“Don’t look so concerned, brother!” Kronos exclaimed, slapping him on the shoulder. “She isn’t spoils; she’s your woman. Though I must admit, I’m surprised.”
“Oh? And why would that be?” Methos fought for a nonchalant tone.
“Why? Because you’ve had an aversion to Immortals sharing your bed since… what was her name? Parva! Yes, Parva, that was it,” he replied, remembering. “Though I suppose this one isn’t inclined to murder you in your sleep for your quickening?” He was practically chortling at Methos’ expression of indignation.
“That was nearly three thousand years ago!” Methos protested. “I misjudged the situation.”
“Yes, ‘misjudged’. That’s one way to put it.” Kronos poured more coffee into their mugs. “Fortunate for you I didn’t misjudge the situation, or we wouldn’t be sitting here tonight, you and I.”
“I believe I thanked you for that at the time,” Methos said somewhat peevishly. “And no, there’s no danger of that, since you were wondering. I’ve become more… discerning.” He stared into the fire, hoping Kronos would drop the subject. But it wasn’t to be.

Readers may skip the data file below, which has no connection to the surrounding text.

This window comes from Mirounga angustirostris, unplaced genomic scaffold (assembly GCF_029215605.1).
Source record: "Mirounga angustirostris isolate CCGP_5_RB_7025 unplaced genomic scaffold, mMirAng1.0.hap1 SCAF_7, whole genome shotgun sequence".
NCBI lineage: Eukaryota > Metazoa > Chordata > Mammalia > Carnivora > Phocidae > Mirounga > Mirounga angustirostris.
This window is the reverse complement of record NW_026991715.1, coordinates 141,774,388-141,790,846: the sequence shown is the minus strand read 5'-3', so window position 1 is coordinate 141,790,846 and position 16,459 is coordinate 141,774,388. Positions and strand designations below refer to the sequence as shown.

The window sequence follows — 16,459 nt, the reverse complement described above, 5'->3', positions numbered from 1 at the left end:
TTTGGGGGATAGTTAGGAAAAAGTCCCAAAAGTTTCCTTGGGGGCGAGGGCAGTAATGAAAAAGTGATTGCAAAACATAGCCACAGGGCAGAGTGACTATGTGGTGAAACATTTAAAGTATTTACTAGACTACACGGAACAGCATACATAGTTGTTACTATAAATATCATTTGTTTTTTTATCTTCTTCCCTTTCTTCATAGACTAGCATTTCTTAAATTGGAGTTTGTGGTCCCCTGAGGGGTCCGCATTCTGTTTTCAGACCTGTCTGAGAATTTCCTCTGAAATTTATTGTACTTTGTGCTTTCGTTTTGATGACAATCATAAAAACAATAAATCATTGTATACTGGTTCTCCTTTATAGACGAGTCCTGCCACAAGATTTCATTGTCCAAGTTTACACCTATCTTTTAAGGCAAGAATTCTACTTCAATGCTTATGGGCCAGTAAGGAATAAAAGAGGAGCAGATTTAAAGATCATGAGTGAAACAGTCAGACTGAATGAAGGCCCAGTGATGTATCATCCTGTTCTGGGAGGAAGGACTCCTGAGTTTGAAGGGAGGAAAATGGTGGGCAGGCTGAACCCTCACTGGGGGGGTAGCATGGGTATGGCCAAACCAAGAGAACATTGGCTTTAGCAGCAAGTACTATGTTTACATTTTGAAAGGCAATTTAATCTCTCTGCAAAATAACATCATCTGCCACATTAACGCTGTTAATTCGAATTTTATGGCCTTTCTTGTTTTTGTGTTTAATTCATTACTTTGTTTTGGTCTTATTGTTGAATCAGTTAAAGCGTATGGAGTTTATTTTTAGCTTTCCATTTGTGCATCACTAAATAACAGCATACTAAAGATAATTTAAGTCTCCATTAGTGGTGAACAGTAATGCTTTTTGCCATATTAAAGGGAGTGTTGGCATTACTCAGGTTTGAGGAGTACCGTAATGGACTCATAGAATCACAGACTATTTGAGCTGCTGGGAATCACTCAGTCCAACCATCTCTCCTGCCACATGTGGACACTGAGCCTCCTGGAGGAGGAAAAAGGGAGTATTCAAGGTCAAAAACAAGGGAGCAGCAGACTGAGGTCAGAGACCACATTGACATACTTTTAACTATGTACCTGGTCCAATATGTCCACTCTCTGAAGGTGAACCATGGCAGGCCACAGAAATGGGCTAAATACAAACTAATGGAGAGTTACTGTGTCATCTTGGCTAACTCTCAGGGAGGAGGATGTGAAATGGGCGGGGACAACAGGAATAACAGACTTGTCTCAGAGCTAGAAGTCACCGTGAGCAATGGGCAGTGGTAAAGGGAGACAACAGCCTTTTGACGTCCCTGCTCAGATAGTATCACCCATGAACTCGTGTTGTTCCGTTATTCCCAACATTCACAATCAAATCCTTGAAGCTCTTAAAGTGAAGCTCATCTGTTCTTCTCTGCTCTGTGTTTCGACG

“Indeed you have,” Kronos agreed with a speculative look. “I recall your tastes being more inclined to pleasure; simple women whose talents were more… carnal. Nothing to tax the mind -- theirs or yours. Now this woman of yours, this one will actually be useful. A talent for moving large sums of money without notice, and something of a scientist. I’m impressed, Methos!”
He didn’t respond, tightening his jaw, fingers clenching the metal mug. Kronos knew far too much. And that was only what he’d revealed so far. Kronos being Kronos, there would be more revelations to come. All to make sure Methos knew who was in charge and that Kronos knew just exactly what he had to lose.
Kronos continued, seemingly oblivious to the stonily silent man at his side, “There’s always room for someone that benefits the group. Well done indeed! ”
“Oh, of course it’s always about you, Kronos,” he finally replied caustically.
Kronos quirked a brow. “I’m glad that we agree, brother.”
Methos stirred in his sleep, grappling with the memories and waiting for a dawn that might never come.